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During one of my lab sessions I was given a problem related to delegates which I solved as belows:

using System;
using System.Collections.Generic;
using System.Linq;
using System.Text;

namespace DelegateApp
{
    delegate void GreeterDelegate();

    class Program
    {
        static void GreetGoodMorning()
        {
            if (DateTime.Now.ToString().EndsWith("AM"))
                Console.WriteLine("Good Morning!");
        }

        static void GreetGoodEvening()
        {
            if (DateTime.Now.ToString().EndsWith("PM"))
                Console.WriteLine("Good Evening!");
        }

        static void Main(string[] args)
        {
            GreeterDelegate Greeters = new GreeterDelegate(GreetGoodMorning);
            Greeters += GreetGoodEvening;

            Greeters();

            Console.ReadLine();
        }
    }
}

What I did was that I used the conditions to check time inside the methods. But one of the Lab Faculty suggested me to do this either:

using System;
using System.Collections.Generic;
using System.Linq;
using System.Text;

namespace DelegateApp
{
    delegate void GreeterDelegate();

    class Program
    {
        static void GreetGoodMorning()
        {
            Console.WriteLine("Good Morning!");
        }

        static void GreetGoodEvening()
        {
            Console.WriteLine("Good Evening!");
        }

        static void Main(string[] args)
        {
            GreeterDelegate Greeters;

            if (DateTime.Now.ToString().EndsWith("AM"))
                Greeters = new GreeterDelegate(GreetGoodMorning);
            else
                Greeters = new GreeterDelegate(GreetGoodEvening);

            Greeters();

            Console.ReadLine();
        }
    }
}

He suggested to move the conditions out from the methods into the Main() method. The End result is the same but I am still confused about which way is the better way to do it especially considering the use of delegates in large programs, whether the conditional check should be moved into the methods or should be kept outside.

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1  
The code is very artificial, you'd never use a delegate to accomplish the program's goal. But the point of a delegate is to make a call later. So, yes, checking the time in the delegate target would be wise. What is definitely not necessary here is having multiple targets, the TA tried to help you avoid making that mistake. –  Hans Passant Dec 13 '11 at 11:47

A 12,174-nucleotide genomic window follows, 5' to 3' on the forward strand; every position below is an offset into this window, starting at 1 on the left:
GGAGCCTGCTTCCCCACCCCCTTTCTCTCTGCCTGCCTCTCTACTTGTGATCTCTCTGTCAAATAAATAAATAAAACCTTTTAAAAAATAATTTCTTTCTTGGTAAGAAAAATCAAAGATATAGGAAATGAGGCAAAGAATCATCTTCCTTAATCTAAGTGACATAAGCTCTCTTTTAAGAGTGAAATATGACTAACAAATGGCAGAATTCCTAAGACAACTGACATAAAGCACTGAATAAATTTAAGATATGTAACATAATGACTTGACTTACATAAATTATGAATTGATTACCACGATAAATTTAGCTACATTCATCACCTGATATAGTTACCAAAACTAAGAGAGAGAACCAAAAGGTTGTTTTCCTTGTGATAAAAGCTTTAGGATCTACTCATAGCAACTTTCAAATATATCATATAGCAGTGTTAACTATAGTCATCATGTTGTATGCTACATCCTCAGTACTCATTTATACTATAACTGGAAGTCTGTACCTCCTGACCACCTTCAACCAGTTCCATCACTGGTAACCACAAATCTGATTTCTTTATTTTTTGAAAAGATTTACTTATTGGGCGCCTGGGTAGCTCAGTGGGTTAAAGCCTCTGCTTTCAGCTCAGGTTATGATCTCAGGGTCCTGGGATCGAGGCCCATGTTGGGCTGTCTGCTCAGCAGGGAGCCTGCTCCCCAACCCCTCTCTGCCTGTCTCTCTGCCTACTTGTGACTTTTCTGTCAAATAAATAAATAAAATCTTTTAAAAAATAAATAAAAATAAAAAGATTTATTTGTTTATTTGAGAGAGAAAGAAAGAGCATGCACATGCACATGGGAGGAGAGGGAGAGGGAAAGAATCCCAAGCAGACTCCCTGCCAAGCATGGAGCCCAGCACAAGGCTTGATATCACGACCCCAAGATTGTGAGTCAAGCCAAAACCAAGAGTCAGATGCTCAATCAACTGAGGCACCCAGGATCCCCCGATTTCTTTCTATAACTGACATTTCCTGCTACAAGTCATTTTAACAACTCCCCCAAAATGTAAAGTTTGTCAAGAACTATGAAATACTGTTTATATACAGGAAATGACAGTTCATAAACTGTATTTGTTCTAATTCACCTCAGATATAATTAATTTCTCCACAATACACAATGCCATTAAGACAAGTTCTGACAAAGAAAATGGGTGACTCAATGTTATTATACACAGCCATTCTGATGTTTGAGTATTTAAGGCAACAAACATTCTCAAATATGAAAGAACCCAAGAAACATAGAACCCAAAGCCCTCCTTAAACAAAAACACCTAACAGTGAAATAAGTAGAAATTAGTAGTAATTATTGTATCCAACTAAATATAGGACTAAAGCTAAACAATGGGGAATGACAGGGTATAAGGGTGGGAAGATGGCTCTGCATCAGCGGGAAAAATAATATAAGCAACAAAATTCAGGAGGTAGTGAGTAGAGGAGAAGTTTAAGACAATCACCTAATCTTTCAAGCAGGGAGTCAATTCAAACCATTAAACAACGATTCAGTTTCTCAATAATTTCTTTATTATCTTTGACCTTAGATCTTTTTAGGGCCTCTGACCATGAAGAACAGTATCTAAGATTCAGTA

3 Answers 3

up vote 1 down vote accepted

Neither of them is good code. These are just constructed samples to show the syntax and usage of delegates. In this sample you wouldn't need a delegate at all, because it is just a normal call to a function.

Delegates are useful under the following conditions:

  • Methods determinded dynamically at run time (method A, B or C is called)
  • Callback methods (enable to specify a method which is called by some other method)
  • Multicast operations (method A, B and C are called by some code X. X does not have any information about A, B or C)

The two samples don't have the same meaning. I would prefer the first version because it does what it says. GreetGoodMorning checks whether it's morning or not and doesn't do anything when it isn't. I would rewrite the 2nd version into the following:

 static void Greet() 
 { 
    if (DateTime.Now.ToString().EndsWith("PM")) 
        Console.WriteLine("Good Evening!"); 
    else
        Console.WriteLine("Good Morning!"); 
 } 

Nobody should write any code just to use a delegate.

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Yes you're right. I had the same discussion with the faculty about the need of delegate in such example. Could be done without using delegates altogether. The only issue was where to put those conditional checks. –  nayaab Dec 13 '11 at 11:41
    
I added my thoughts about this. I don't even think the 2nd sample is any better. –  slfan Dec 13 '11 at 11:44

The last sample is better because you have no redundant checks wich method to use + less calls. This will result in better performance because your check will happen at run-time.

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This isn't really a question of delegates, but coding practice.

In your code you're calling both delegates, but only one displays text in the console.

In the suggested code only one delegate is called.

The second implementation is more efficient and the one that you should use. From a programming point of view the intent of the code is also clearer.

Whenever you're going to perform an action it's better to decide which action you want to perform first and then do that, rather than place the checks in each action.

If you fancy beans for dinner you don't get every can out of the cupboard and then decide if you want beans and whether that can has beans in it or not. You check each can to see if it has beans in it and only get that one down.

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